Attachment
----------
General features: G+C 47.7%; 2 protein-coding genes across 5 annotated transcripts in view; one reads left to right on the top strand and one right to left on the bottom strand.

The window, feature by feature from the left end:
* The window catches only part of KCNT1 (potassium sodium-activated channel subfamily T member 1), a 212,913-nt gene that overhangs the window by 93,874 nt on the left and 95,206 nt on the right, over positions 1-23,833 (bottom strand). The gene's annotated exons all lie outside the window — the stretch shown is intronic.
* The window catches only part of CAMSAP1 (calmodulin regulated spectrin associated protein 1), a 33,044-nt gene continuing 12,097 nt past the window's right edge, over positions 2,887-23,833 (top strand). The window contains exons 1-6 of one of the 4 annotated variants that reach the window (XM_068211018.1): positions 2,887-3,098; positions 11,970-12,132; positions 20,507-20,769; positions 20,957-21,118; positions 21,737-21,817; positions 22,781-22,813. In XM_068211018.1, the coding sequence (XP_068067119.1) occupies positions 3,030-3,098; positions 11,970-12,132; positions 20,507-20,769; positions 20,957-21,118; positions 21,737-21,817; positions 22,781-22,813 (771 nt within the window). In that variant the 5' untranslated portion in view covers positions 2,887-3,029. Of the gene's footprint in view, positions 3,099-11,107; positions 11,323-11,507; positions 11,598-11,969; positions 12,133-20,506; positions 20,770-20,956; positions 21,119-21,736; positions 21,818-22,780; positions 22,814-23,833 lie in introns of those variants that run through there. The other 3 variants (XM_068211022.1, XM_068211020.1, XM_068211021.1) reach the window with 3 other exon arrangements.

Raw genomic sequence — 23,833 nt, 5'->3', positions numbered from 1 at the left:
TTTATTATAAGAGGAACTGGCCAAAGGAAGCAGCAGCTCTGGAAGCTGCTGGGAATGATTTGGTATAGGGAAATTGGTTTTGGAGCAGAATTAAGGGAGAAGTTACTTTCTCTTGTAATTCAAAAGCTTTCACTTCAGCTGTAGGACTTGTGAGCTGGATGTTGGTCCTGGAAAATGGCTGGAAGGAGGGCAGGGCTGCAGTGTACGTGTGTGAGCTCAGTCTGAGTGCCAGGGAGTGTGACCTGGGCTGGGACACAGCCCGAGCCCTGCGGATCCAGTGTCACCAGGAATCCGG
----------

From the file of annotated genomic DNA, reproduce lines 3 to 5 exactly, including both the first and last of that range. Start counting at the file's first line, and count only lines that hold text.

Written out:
* The window catches only part of KCNT1 (potassium sodium-activated channel subfamily T member 1), a 212,913-nt gene that overhangs the window by 93,874 nt on the left and 95,206 nt on the right, over positions 1-23,833 (bottom strand). The gene's annotated exons all lie outside the window — the stretch shown is intronic.
* The window catches only part of CAMSAP1 (calmodulin regulated spectrin associated protein 1), a 33,044-nt gene continuing 12,097 nt past the window's right edge, over positions 2,887-23,833 (top strand). The window contains exons 1-6 of one of the 4 annotated variants that reach the window (XM_068211018.1): positions 2,887-3,098; positions 11,970-12,132; positions 20,507-20,769; positions 20,957-21,118; positions 21,737-21,817; positions 22,781-22,813. In XM_068211018.1, the coding sequence (XP_068067119.1) occupies positions 3,030-3,098; positions 11,970-12,132; positions 20,507-20,769; positions 20,957-21,118; positions 21,737-21,817; positions 22,781-22,813 (771 nt within the window). In that variant the 5' untranslated portion in view covers positions 2,887-3,029. Of the gene's footprint in view, positions 3,099-11,107; positions 11,323-11,507; positions 11,598-11,969; positions 12,133-20,506; positions 20,770-20,956; positions 21,119-21,736; positions 21,818-22,780; positions 22,814-23,833 lie in introns of those variants that run through there. The other 3 variants (XM_068211022.1, XM_068211020.1, XM_068211021.1) reach the window with 3 other exon arrangements.

Raw genomic sequence — 23,833 nt, 5'->3', positions numbered from 1 at the left: